WatchSonoma Watch

Cool weather, weak economy boost water savings


Water use by Sonoma County homes and businesses remains 20 percent below what it was two years ago, the result of continued conservation, another cool summer and a weak economy.

Sonoma County Water Agency Public Information Officer Ann DuBay uses a giant map of the Russian River watershed to show Jonah Wurtzel, 3, of Santa Rosa the source of the water from the tap. (John Burgess / PD)

“There is a correlation between weather and water demand,” said Brad Sherwood, a spokesman for the Sonoma County Water Agency. “But the peak demand has dropped every year since 2006, and we think that is conservation.”

The Water Agency this summer is providing 50 million to 55 million gallons per day to the cities and water districts it serves, compared to an average of 70 million to 75 million gallons per day two years ago.

“Several years ago we had demands that reached as high at 80 million gallons per day,” said Pam Jeane, the Water Agency’s assistant general manager of operations. “Four or five years ago, there began a concerted effort on conservation, which I think is the biggest difference.”

The peak demand this summer was 60 million gallons on July 4, the day after the temperature was measured at 105 degrees at the Water Agency’s Airport Boulevard offices.

In Santa Rosa, total use so far this year is 3 billion gallons, a fraction above the amount at this point last year and 20 percent less than two years ago, said Glen Wright, the city’s deputy director of water resources.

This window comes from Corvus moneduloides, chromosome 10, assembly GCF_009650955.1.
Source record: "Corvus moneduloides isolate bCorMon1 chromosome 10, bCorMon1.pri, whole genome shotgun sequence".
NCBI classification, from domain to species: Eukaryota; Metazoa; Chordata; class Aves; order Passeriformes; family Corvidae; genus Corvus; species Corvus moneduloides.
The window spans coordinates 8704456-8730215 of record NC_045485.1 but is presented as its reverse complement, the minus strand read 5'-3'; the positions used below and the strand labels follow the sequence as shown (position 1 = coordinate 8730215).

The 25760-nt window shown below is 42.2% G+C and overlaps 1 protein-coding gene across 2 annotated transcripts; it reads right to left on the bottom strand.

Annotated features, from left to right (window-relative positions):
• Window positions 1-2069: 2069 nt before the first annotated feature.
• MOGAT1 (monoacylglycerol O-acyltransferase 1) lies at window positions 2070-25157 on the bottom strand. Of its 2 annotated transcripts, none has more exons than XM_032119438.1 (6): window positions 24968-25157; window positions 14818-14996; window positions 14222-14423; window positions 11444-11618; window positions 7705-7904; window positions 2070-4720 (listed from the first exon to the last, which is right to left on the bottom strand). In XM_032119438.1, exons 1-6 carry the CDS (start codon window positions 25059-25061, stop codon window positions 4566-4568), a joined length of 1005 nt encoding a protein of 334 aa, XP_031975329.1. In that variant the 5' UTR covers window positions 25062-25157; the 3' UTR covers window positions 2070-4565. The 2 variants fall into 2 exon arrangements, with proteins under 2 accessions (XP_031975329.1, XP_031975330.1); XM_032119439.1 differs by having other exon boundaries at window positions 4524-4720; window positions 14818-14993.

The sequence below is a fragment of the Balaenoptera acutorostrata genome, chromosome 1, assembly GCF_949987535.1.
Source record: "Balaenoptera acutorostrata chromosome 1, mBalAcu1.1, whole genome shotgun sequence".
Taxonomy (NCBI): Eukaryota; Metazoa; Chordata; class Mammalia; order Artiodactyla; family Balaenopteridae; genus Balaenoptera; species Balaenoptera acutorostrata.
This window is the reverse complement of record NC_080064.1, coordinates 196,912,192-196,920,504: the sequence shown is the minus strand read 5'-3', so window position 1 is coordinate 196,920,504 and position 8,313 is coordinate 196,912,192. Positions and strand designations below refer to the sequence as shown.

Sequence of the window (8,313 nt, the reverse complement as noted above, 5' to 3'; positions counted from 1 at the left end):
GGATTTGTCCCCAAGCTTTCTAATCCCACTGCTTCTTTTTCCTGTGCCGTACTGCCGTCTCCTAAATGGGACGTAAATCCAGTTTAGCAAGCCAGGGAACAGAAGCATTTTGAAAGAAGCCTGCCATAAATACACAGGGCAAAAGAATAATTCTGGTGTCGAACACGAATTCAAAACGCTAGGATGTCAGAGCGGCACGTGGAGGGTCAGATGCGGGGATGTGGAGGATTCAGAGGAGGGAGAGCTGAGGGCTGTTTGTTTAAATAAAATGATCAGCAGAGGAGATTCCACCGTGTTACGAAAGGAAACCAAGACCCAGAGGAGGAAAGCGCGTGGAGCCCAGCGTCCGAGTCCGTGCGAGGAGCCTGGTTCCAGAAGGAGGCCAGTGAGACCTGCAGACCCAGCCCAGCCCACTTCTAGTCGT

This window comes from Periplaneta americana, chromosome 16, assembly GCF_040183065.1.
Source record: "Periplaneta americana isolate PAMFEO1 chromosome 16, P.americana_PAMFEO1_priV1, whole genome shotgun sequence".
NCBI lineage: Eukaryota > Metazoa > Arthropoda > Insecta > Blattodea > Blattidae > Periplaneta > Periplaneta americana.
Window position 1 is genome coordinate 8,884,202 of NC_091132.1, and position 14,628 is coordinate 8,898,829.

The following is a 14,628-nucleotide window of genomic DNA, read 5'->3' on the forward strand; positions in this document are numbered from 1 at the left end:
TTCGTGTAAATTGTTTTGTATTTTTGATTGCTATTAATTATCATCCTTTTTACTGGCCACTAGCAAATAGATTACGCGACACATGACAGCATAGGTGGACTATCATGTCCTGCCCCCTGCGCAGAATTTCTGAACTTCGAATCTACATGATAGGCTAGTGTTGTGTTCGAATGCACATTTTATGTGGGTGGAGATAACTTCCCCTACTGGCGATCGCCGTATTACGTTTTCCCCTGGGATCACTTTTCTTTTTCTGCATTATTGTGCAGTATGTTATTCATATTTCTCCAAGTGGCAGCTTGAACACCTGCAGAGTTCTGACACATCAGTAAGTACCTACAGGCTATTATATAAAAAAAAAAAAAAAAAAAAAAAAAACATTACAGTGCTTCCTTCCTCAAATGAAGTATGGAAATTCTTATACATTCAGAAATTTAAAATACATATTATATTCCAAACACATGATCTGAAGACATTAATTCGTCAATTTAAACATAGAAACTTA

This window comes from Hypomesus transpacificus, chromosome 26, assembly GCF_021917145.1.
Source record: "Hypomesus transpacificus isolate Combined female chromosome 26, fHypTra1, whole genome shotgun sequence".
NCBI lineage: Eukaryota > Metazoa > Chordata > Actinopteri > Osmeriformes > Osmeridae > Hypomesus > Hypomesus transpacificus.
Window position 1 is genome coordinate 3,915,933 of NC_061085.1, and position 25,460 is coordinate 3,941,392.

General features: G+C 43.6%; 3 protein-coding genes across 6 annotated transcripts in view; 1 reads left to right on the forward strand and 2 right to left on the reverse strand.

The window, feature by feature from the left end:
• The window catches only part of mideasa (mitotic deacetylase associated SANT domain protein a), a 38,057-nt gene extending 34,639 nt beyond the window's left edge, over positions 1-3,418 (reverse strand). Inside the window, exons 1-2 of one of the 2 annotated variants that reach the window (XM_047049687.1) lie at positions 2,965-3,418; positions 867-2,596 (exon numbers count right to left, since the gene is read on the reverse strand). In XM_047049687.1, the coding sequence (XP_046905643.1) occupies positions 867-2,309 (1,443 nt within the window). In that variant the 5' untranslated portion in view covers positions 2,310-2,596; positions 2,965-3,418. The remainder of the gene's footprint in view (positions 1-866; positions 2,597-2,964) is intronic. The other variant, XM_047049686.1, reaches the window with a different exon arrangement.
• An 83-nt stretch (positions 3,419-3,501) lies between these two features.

Because conservation can be credited with only a 1 to 2 percent drop in consumption per year, the economy may play a bigger role in the decrease, Wright said.

Utility workers used to put in 40 new water meters a week, but now are often putting in fewer than 10.

“There is very little new demand and the existing demand is reduced because of vacancies,” Wright said.

Water use in Santa Rosa has declined every year since 2005-2006, from 7.2 billion gallons to 5.7 billion gallons in 2009-10.
Rohnert Park also expects to see the impact of a weak economy, particularly with the closure of the State Farm Insurance offices Aug. 1. The company had 450 employees.

“Those employees are not flushing, they are not washing their hands,” said Darrin Jenkins, Rohnert Park’s city engineer. “Less employees and less water use.”

Since January, Rohnert Park customers have used 799 million gallons, compared to 784 million gallons last year and 858 million gallons for the same period in 2009.

When sales drop, water rates often are increased to cover the Water Agency’s fixed costs and any additional costs of meeting federal requirements to protect threatened and endangered fish in the Russian River.

Last year, reduced water use and federal regulations resulted in a 5 percent wholesale water-rate increase for most North Bay cities and districts the agency serves.

This year’s use is fairly consistent with last year, and it is too early to tell what sales and costs will end up being, Jeane said.

The Water Agency serves 600,000 residents in Windsor, Santa Rosa, Rohnert Park, Cotati, Petaluma and Sonoma, and the Valley of the Moon, Marin Municipal and North Marin water districts.

“If there is a large change in water use, the way the calculation works there would be a rate increase,” Jeane said. “If the most recent 12 months is not a lot different than the previous 12 months, there would not be a big change.”

Agency puts $165,000 into water promotion

When people turn on the tap, the Sonoma County Water Agency wants them to know where that water comes from and that it’s good enough to drink.

“It is the best product on the market,” said agency spokesman Brad Sherwood.